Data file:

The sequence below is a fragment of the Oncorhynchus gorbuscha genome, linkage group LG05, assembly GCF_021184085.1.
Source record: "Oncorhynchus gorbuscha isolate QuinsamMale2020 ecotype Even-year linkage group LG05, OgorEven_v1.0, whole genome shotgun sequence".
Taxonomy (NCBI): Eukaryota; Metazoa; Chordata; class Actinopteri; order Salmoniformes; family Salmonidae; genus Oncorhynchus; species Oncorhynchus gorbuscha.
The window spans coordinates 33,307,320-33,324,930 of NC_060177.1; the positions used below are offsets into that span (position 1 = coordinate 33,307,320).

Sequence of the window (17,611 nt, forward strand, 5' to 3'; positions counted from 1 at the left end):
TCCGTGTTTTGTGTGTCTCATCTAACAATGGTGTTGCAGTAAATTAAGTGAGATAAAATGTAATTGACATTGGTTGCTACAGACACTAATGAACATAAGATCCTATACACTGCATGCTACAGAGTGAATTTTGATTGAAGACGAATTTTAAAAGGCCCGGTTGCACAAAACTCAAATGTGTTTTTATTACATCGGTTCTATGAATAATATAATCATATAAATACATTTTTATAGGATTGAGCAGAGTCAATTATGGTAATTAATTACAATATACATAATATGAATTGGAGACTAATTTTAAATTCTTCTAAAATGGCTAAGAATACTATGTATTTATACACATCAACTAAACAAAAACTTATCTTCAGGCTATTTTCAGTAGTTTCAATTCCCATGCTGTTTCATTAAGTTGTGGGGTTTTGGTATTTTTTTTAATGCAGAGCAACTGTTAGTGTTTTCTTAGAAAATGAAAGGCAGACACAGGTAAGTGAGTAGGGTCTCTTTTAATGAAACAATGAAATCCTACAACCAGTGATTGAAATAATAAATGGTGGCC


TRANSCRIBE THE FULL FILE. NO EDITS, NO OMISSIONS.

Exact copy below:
The sequence below is a fragment of the Oncorhynchus gorbuscha genome, linkage group LG05, assembly GCF_021184085.1.
Source record: "Oncorhynchus gorbuscha isolate QuinsamMale2020 ecotype Even-year linkage group LG05, OgorEven_v1.0, whole genome shotgun sequence".
Taxonomy (NCBI): Eukaryota; Metazoa; Chordata; class Actinopteri; order Salmoniformes; family Salmonidae; genus Oncorhynchus; species Oncorhynchus gorbuscha.
The window spans coordinates 33,307,320-33,324,930 of NC_060177.1; the positions used below are offsets into that span (position 1 = coordinate 33,307,320).

Sequence of the window (17,611 nt, forward strand, 5' to 3'; positions counted from 1 at the left end):
TCCGTGTTTTGTGTGTCTCATCTAACAATGGTGTTGCAGTAAATTAAGTGAGATAAAATGTAATTGACATTGGTTGCTACAGACACTAATGAACATAAGATCCTATACACTGCATGCTACAGAGTGAATTTTGATTGAAGACGAATTTTAAAAGGCCCGGTTGCACAAAACTCAAATGTGTTTTTATTACATCGGTTCTATGAATAATATAATCATATAAATACATTTTTATAGGATTGAGCAGAGTCAATTATGGTAATTAATTACAATATACATAATATGAATTGGAGACTAATTTTAAATTCTTCTAAAATGGCTAAGAATACTATGTATTTATACACATCAACTAAACAAAAACTTATCTTCAGGCTATTTTCAGTAGTTTCAATTCCCATGCTGTTTCATTAAGTTGTGGGGTTTTGGTATTTTTTTTAATGCAGAGCAACTGTTAGTGTTTTCTTAGAAAATGAAAGGCAGACACAGGTAAGTGAGTAGGGTCTCTTTTAATGAAACAATGAAATCCTACAACCAGTGATTGAAATAATAAATGGTGGCC